ENOUGH! Online ‘corrective rape’ campaigns & petitions
A Thankful intervention – All this has to stop now! ENOUGH!
17 February 2011
Prepared by Triangle Project
ONLINE ‘CORRECTIVE RAPE’ CAMPAIGNS AND PETITIONS
Advocacy, activism and support services to address gender violence experienced by lesbian, gay, bisexual, transgender and intersex (LGBTI) people in South Africa occupies a central space in the work of Triangle Project. On a daily basis we grapple with how best to contribute to the transformation of a society that continues to enforce gender and sexuality norms through violence, and how to ensure that survivors have access to ongoing care and support.
Since the beginning of this year, we have been aware of several online ‘corrective rape’ petitions and campaigns. We have made a deliberate decision not to sign or endorse these petitions. Our position and core concerns regarding these campaigns are as follows.
The public exposure of bruised and battered faces and bodies of survivors is unethical and sensationalist. Many seem to assume that these petitions have been driven at least in part by survivors themselves. If you read carefully through the online petitions and the articles associated with these campaigns, you will find that the voices of survivors are largely absent. Once again black women in Africa are being cast as voiceless victims, as voiceless faces. No consideration seems to be given to the wide-ranging emotional and social impact that this kind of global and local exposure might have on survivors. The harm that this kind of sensationalist exposure is likely to have on survivors, their families and extended networks seems to have been overlooked.
We also have serious concerns about the implications of constructing a campaign around the concept of ‘corrective rape’. The term creates the impression that rape perpetrated against lesbians is a new phenomenon that is quite separate from rape perpetrated against women in general. We need to be careful of creating a false division between the categories ‘lesbian’ and ‘woman’ and ‘anti-lesbian’ and ‘anti-woman’. Rape is a form of gender violence that is rooted in patriarchal and heteronormative systems of control and power. Rape is a means of maintaining control and power over women and their bodies and of policing gender and sexuality norms. These norms prescribe what a woman is, how a woman should behave and stipulate that women’s bodies belong to men. It is precisely for these reasons that lesbian women in particular are targeted.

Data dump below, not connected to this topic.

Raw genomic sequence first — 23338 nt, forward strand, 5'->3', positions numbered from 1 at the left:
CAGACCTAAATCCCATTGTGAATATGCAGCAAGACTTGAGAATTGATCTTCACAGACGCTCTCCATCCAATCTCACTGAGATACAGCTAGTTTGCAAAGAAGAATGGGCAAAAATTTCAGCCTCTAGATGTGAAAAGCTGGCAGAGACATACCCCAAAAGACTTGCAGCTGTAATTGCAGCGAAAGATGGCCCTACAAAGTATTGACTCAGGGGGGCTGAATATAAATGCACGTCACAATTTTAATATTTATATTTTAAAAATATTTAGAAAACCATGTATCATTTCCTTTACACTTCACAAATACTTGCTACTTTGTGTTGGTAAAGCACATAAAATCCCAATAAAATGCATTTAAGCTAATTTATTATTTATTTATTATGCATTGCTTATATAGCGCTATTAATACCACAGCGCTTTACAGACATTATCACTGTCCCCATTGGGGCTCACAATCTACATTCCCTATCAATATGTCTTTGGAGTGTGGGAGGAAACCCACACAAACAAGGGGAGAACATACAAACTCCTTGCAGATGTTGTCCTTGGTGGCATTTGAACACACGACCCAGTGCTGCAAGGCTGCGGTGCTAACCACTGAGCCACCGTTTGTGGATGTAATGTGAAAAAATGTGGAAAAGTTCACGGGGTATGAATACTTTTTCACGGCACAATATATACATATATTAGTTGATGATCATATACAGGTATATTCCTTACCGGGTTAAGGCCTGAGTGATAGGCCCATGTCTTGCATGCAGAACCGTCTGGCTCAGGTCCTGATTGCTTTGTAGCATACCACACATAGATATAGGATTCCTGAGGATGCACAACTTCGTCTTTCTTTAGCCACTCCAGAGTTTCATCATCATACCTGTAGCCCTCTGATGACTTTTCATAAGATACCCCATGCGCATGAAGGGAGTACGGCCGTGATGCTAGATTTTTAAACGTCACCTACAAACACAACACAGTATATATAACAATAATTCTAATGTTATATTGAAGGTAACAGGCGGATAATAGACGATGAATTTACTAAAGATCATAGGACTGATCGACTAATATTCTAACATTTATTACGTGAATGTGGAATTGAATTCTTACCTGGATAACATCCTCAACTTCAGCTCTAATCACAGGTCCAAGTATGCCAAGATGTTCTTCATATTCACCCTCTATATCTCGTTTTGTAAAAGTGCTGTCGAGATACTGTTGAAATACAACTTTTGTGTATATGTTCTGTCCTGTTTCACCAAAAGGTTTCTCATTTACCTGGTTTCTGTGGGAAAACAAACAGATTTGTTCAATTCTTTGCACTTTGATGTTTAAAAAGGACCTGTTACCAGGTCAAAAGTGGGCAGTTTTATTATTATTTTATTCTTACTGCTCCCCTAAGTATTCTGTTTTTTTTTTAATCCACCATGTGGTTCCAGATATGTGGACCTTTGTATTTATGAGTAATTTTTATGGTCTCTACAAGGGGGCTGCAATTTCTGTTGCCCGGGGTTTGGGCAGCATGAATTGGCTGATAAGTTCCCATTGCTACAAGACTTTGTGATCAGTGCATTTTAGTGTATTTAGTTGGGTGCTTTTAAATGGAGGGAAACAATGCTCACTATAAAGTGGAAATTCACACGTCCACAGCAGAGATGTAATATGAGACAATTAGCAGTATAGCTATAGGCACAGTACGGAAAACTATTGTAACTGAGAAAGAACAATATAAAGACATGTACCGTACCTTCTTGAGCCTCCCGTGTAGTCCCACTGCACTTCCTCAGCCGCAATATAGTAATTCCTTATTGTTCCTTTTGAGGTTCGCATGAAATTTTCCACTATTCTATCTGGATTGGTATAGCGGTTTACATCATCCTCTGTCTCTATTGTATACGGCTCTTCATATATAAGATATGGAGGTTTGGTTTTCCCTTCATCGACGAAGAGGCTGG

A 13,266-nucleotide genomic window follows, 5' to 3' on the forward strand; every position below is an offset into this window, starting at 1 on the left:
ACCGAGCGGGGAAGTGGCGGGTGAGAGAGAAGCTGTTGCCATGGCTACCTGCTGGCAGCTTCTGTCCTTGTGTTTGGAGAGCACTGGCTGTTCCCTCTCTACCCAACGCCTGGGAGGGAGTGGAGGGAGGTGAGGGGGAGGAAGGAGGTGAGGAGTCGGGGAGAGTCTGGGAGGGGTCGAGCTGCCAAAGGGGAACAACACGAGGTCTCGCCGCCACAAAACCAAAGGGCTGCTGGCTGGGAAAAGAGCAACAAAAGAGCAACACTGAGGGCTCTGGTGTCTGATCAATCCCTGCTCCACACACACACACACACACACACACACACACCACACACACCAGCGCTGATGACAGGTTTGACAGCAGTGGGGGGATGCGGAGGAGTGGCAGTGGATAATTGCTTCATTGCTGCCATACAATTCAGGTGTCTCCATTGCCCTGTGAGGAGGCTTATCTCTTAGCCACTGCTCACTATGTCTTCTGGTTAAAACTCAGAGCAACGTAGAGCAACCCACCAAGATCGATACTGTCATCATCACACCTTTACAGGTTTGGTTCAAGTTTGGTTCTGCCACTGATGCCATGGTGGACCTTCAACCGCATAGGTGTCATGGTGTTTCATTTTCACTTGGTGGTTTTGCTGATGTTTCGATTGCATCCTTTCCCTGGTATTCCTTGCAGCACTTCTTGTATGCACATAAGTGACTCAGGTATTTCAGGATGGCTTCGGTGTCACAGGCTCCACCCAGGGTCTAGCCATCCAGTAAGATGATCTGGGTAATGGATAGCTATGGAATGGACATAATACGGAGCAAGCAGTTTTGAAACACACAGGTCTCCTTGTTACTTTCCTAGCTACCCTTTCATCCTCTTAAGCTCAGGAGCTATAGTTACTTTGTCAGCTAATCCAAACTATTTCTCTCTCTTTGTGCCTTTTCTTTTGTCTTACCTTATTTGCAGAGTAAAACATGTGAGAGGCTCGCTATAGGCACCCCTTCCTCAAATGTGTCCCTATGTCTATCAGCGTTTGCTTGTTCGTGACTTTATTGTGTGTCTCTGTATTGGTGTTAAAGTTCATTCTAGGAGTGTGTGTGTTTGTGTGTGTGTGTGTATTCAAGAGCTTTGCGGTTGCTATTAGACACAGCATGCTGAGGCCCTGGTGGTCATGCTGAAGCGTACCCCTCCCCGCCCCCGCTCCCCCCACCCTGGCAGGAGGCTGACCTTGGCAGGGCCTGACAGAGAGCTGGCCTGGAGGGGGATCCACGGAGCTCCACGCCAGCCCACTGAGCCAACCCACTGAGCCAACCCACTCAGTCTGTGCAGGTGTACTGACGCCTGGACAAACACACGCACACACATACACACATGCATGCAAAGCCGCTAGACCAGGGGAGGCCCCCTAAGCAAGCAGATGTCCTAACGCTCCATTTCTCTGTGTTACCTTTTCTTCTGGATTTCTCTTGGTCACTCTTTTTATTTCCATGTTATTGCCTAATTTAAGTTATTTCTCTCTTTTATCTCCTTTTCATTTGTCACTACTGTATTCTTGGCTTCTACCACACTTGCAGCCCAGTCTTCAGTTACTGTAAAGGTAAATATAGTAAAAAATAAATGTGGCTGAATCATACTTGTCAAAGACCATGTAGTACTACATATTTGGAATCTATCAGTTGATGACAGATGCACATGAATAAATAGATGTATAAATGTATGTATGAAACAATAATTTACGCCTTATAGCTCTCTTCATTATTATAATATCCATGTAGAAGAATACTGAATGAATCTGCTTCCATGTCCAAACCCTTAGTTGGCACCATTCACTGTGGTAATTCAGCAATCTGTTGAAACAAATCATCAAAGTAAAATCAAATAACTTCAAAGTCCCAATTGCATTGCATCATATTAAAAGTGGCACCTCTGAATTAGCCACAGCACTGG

The main demand of one of the petitions is that ‘corrective rape’ be declared a hate crime with a minimum 25-year sentence. The narrow focus of this demand seems out of place in a country that has no existing hate crime legislation. The petitions seem silent on:
The other forms of violence experienced by lesbians, such as harassment, assault and murder; Violence targeted against transgendered persons and gay men; and Violence targeting other marginalised social groups.
We are concerned about the vague and unsubstantiated statistics used in support of these petitions. Some of these statistics have been circulating in the media for some time. Indeed, some statistics have been erroneously attributed to Triangle Project, when in fact we are very well aware that to date the resources necessary to ascertain the nature, the scope and prevalence of violence targeting LGBTI people in South Africa, have been largely absent.
Our view on the matter of hate crime legislation is that further debate and the collective engagement of various stakeholders is required. Beyond understanding violence against LGBTI people as gendered, it is also essential to interrogate the place of violence against women within the hate crime paradigm and the role of gender in the perpetration of ‘hate crimes’. The discriminatory targeting of women for violence can be said to meet the general ideological basis for what is considered a ‘hate crime’. This is a debate that we have not even begun to enter into in South Africa.
A context such as South Africa, where progressive legislation and extreme levels of gender violence co-exist, poses particular challenges and hard questions to LGBTI and gender activists. It impels us (or at least it should impel us) to engage politics and activism that moves beyond only demands for legislative reform. Hate crime legislation that focuses primarily on the individual perpetrator and issues such as motive and sentence enhancement will have little impact without sufficient focus on the institutional perpetrator and the need to challenge homophobia and heteronormativity in state institutions and within the broader society.
In theory hate crime legislation is created for the protection of the most marginalised groups, yet it is particularly these social groups who struggle to exercise their rights and access justice and resources. Without broader social and political transformation, hate crime legislation will have little benefit for those marginalised on the basis of class, race, geographical location and citizenship status. It is also vital that we guard against the very real danger that hate crime legislation be used as a smokescreen to avoid real systemic change.
We welcome the engagement of other organisations and individuals around the core concerns we have raised.
Responses and questions can be directed to:
Jayne Arnott at director AT triangle.org.za or Jill Henderson at research3 AT triangle.org.za
Tel: 021 448 3812
Fax: 021 448 4089